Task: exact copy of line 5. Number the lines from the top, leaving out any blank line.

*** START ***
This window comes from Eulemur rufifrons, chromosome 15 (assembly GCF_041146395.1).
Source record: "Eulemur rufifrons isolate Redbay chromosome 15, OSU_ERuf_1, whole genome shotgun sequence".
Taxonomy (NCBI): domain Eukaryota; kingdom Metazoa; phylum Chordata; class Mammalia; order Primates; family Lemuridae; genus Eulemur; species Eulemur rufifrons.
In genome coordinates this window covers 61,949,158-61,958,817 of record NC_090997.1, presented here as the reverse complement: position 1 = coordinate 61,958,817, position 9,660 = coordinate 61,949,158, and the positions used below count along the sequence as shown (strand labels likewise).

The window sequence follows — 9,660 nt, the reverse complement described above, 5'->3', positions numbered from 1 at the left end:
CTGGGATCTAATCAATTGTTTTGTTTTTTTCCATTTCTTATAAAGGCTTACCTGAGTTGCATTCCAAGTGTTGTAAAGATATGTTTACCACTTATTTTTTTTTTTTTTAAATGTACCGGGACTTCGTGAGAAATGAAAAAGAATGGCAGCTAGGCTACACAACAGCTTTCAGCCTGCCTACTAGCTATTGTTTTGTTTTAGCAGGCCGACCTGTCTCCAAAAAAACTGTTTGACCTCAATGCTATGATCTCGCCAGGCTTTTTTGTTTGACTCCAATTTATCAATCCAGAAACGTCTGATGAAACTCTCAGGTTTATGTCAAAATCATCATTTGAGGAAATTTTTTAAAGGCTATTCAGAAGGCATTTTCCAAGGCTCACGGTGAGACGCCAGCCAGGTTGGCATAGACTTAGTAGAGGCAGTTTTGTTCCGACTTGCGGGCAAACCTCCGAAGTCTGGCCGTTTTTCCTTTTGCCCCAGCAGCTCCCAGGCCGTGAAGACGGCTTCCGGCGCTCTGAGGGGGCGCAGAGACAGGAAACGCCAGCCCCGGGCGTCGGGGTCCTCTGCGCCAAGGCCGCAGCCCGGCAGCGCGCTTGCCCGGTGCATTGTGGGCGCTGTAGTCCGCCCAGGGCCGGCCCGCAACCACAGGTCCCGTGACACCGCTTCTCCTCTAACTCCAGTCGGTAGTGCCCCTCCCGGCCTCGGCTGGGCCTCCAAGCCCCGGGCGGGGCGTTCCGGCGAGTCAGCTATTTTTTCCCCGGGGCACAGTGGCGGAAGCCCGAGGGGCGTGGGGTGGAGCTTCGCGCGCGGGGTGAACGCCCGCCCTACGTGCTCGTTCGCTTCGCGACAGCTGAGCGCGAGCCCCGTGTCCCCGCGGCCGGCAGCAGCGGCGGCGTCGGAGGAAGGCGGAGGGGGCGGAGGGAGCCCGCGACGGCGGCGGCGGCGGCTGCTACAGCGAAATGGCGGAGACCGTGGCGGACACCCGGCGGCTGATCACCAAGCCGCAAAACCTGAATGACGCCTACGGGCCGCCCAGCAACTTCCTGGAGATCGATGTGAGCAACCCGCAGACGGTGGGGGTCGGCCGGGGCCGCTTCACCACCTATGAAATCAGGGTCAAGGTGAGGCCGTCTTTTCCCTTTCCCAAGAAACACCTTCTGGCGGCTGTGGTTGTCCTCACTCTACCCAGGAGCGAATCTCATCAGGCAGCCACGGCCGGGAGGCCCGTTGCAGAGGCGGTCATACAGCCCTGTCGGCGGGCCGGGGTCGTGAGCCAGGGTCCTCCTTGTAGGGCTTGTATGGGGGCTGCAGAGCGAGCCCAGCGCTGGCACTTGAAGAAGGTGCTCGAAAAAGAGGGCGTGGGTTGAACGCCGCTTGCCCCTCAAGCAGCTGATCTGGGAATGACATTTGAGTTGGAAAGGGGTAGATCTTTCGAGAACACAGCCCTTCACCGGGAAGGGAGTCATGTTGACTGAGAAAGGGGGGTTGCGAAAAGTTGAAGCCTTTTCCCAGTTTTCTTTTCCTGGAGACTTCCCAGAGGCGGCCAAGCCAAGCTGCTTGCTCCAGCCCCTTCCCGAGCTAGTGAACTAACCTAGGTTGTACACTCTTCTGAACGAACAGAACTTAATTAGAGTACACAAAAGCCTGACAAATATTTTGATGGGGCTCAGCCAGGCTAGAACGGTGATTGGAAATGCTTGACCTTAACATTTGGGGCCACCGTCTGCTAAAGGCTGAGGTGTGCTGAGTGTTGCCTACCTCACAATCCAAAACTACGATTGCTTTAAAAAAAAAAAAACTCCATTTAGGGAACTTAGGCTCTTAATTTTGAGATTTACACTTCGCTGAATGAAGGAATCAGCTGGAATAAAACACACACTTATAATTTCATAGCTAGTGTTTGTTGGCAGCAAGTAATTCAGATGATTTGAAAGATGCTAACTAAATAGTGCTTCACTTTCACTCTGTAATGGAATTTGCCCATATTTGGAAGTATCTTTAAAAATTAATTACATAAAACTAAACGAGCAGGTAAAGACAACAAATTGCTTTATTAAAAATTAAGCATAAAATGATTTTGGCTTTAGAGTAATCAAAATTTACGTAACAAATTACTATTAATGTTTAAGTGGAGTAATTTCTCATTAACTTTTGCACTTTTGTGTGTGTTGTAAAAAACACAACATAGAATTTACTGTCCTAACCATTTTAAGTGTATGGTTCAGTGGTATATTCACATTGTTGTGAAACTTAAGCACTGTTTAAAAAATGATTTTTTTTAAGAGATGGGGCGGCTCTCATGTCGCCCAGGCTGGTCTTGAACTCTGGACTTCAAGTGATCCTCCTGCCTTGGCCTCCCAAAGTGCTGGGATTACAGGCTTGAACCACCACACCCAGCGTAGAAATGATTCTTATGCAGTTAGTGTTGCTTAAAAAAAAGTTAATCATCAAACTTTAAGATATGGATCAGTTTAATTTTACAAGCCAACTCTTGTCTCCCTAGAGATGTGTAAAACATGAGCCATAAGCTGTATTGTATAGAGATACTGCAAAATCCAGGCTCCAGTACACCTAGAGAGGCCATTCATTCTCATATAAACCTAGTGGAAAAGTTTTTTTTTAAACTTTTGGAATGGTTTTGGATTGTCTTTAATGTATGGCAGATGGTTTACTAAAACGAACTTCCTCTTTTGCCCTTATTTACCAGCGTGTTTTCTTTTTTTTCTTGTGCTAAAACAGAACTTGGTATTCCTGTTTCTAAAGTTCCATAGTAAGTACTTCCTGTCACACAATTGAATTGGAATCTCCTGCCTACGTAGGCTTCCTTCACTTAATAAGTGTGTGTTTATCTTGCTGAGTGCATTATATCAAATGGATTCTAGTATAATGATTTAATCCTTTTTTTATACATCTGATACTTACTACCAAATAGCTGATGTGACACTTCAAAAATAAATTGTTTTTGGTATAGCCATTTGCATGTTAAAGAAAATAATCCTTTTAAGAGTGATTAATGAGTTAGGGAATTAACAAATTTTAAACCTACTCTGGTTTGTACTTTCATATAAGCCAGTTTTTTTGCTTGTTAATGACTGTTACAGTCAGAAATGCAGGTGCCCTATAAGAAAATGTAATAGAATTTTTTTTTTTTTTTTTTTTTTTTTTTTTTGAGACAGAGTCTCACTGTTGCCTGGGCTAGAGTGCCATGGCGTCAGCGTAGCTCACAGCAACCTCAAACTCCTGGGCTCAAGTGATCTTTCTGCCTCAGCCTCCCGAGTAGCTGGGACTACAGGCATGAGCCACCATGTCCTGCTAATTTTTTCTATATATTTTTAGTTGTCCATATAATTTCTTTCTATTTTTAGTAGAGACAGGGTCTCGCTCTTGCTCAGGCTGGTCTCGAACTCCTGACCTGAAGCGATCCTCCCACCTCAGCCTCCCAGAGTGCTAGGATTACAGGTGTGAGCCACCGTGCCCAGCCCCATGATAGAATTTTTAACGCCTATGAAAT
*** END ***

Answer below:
The window sequence follows — 9,660 nt, the reverse complement described above, 5'->3', positions numbered from 1 at the left end: